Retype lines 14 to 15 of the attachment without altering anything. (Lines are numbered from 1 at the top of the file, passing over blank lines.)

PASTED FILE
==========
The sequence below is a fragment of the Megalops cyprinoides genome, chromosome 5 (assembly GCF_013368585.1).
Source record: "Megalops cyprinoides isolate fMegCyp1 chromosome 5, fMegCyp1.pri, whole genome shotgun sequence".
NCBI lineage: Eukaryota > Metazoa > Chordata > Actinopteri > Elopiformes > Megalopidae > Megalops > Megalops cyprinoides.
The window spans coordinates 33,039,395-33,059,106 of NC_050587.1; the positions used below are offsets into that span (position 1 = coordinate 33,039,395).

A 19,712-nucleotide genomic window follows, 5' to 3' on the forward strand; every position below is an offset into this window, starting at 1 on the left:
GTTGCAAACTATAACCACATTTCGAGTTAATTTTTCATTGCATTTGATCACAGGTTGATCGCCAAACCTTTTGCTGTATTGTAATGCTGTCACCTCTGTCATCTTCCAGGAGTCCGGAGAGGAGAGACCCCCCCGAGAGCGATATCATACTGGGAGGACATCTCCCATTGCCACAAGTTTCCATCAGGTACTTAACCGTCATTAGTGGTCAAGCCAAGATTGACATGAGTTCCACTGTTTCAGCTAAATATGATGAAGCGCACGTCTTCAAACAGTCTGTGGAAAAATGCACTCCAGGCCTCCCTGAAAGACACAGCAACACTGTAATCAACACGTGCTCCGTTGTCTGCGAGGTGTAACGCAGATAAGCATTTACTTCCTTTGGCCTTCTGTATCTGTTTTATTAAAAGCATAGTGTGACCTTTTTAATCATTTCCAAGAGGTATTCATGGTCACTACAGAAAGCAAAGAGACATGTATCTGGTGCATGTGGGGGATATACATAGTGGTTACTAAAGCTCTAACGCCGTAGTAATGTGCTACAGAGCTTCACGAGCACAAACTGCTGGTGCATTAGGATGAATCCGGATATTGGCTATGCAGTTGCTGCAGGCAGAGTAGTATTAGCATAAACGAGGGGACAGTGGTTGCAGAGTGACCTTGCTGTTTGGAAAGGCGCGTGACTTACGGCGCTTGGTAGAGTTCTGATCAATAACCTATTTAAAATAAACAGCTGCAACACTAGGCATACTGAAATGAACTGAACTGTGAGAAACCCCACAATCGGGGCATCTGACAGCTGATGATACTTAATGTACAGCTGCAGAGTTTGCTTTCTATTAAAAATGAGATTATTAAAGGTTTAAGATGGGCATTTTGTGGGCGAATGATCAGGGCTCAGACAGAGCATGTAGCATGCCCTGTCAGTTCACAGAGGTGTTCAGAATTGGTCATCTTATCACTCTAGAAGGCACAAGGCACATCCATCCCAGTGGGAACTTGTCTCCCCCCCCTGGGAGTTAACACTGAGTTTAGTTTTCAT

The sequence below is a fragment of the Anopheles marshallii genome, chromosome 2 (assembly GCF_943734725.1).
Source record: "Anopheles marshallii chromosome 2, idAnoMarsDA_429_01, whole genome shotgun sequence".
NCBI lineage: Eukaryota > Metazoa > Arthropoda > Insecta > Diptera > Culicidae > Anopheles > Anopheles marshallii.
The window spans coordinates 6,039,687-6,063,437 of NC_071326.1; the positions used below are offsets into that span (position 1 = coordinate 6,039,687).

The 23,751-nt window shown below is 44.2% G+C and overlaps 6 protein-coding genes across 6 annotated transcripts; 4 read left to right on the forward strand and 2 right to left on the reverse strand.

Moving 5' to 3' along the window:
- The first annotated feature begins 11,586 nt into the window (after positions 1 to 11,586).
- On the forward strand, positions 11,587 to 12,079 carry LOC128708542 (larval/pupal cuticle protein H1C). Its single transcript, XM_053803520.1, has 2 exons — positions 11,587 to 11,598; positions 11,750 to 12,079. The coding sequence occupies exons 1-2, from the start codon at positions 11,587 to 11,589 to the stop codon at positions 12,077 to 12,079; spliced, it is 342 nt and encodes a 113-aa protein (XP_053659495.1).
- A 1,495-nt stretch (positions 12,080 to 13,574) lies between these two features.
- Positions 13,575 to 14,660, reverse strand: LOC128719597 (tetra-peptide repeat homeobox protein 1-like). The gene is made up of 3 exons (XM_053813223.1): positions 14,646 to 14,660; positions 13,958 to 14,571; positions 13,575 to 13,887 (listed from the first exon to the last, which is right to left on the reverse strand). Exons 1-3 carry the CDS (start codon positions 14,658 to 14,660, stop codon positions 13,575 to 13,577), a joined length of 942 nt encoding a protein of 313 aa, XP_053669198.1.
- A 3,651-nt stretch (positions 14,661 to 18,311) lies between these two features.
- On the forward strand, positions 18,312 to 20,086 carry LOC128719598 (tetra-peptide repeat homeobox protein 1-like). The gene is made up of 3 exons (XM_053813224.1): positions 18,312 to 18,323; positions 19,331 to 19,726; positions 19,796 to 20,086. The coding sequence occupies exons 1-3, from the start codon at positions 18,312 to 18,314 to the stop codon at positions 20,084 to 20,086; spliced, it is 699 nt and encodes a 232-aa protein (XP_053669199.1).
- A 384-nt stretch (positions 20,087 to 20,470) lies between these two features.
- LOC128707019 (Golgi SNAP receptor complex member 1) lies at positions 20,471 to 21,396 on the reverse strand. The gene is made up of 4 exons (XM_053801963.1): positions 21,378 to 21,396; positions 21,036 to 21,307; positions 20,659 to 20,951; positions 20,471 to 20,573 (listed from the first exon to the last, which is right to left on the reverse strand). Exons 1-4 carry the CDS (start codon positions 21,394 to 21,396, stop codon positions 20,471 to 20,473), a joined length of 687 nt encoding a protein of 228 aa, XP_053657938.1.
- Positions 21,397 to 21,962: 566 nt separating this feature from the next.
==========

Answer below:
- On the forward strand, positions 11,587 to 12,079 carry LOC128708542 (larval/pupal cuticle protein H1C). Its single transcript, XM_053803520.1, has 2 exons — positions 11,587 to 11,598; positions 11,750 to 12,079. The coding sequence occupies exons 1-2, from the start codon at positions 11,587 to 11,589 to the stop codon at positions 12,077 to 12,079; spliced, it is 342 nt and encodes a 113-aa protein (XP_053659495.1).
- A 1,495-nt stretch (positions 12,080 to 13,574) lies between these two features.